It's all so predictable. Yesterday, Commissioner Dan Saltzman, churning up a heavy-handed media stir, called the cancellation of a fitness premium handed to hundreds of cops merely for subjecting to a blood test. And today, Daryl Turner, president of the Portland Police Association, issued his own bombastic statement ripping into both Saltzman and the Oregonian article that set the commissioner off.
The nastiest paragraph in Turner's statement, posted on the PPA's website:
Commissioner Saltzman’s knee jerk reaction to the misinformation from a recent article in The Oregonian is symptomatic of the disconnect between the Portland Police Association and Commissioner Saltzman. Commissioner Saltzman has displayed an amazing lack of restraint in publicly pronouncing his desire that the City violate a contract with the PPA. His displaced anger is also surprising. If he feels that high ranking City officials deceived him about this fitness premium, he should take it up with those officials. Instead, he wants to penalize the hard working police officers who have negotiated for a legally binding benefit. That is symptomatic of the failing labor relations in this City and across the country—when all else fails, penalize the worker. That is simply unacceptable. Commissioner Saltzman’s resolution to breach a legally binding agreement is irresponsible. He should stop poisoning the labor relations in this City.
But Turner also raised an interesting point—bringing to light the real reason the city backed away from the physical fitness tests officials thought they were imposing on cops: Miscommunication. High-level miscommunication. Despite a lot of closed-door meetings.
The union assumed the tests would be administered on the city's dime, the city thought they would be administered on individual cops' personal time, and neither side actually had an explicit discussion in which that gap was laid bare. Until the contract was signed—and the city balked at the sudden prospect of paying overtime for cops to hustle through obstacle courses. (And can you imagine the scandal if the city wound up paying for fitness premiums—and forking over budget-busting overtime?)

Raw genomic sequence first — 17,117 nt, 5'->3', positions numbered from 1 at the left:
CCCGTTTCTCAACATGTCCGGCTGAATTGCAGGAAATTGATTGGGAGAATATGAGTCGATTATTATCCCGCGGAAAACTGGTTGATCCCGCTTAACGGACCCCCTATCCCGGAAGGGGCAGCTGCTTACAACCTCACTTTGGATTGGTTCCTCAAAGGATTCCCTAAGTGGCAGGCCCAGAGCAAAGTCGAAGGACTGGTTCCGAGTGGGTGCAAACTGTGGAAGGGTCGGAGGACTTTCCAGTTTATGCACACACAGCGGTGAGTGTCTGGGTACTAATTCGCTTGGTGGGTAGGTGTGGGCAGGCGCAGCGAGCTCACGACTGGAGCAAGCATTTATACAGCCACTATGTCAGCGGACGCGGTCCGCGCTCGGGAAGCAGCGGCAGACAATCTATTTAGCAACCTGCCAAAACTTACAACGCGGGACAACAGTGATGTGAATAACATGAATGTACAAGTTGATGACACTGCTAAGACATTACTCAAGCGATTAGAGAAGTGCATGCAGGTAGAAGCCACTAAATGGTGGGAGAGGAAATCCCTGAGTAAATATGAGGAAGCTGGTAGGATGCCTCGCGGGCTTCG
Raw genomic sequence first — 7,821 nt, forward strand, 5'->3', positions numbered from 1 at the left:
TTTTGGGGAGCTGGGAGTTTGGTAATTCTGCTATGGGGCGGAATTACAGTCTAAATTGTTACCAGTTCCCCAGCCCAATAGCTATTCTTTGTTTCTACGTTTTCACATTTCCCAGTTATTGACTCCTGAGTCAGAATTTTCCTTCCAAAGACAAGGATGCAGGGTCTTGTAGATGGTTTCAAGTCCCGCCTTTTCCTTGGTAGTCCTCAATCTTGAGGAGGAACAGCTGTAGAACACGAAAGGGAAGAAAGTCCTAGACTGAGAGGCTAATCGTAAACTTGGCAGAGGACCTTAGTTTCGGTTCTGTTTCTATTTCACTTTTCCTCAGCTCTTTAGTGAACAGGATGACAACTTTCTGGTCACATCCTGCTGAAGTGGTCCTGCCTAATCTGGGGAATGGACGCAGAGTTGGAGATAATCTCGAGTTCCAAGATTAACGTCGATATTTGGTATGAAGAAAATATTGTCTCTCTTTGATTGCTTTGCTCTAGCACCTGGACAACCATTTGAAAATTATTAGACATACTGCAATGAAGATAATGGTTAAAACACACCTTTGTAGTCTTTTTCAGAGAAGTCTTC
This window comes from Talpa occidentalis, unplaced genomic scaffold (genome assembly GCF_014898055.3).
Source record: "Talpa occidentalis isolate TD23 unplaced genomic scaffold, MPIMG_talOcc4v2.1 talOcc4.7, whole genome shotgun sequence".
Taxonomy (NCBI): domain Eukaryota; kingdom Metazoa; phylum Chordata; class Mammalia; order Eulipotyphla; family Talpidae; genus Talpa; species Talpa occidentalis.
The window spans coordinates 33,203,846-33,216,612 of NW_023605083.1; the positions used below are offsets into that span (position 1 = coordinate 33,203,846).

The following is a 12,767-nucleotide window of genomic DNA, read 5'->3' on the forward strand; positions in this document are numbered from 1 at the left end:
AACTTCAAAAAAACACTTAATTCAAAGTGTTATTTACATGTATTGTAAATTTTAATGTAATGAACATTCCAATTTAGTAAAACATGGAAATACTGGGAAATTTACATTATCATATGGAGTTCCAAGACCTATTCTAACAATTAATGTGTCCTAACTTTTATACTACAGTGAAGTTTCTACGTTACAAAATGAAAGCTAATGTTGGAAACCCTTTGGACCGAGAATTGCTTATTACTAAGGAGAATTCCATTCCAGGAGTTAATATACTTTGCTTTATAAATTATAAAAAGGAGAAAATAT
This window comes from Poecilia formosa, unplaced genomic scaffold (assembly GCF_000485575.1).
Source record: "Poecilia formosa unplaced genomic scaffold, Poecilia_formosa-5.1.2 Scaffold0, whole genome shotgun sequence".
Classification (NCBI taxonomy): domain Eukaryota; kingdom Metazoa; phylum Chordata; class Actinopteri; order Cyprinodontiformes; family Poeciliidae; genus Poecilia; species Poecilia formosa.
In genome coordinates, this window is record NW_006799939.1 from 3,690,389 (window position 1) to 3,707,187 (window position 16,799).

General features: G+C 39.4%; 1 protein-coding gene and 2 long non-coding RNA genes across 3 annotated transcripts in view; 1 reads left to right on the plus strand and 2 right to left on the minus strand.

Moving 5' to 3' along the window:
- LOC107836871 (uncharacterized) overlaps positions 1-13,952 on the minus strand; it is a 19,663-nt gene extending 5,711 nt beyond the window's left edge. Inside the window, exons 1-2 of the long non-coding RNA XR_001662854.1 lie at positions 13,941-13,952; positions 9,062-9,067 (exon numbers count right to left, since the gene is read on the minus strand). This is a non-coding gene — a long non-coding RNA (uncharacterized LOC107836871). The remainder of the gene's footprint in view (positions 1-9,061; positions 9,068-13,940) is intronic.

"We disagreed on what we agreed on," admits Yvonne Deckard, the city's human resources director, saying that's "not unusual" when new provisions are added to labor contracts. "Neither side was crystal clear about whose time it was on. Not enough questions were asked."
That fuzziness is backed up by documents and emails from late December 2010 that show, even after the two sides announced they had reached a tentative deal, a few loose ends remained. The contract never detailed what kind of test would be administered. That was the case even though the city and the union were regularly meeting and chatting on the phone.
Turner, bless him, never misses a chance to say something provocative, even when he might be better served by piping down. Because Saltzman's resolution, up for council vote next week, isn't going to go anywhere.
The resolution is "not binding," says Deckard, who added she told that to Saltzman when he let her know he was filing it—and also told him that maybe "it was remiss of me not to loop" the council in about the back-and-forth that led the city to drop the fitness test.
Deckard also said Turner's members ought not count on next year's test being so easy. This year's blood test was a baseline. Next time, cops have to do more than show up for a pin prick. They'll have to show, when they get their blood drawn, that their medical scores actually improved.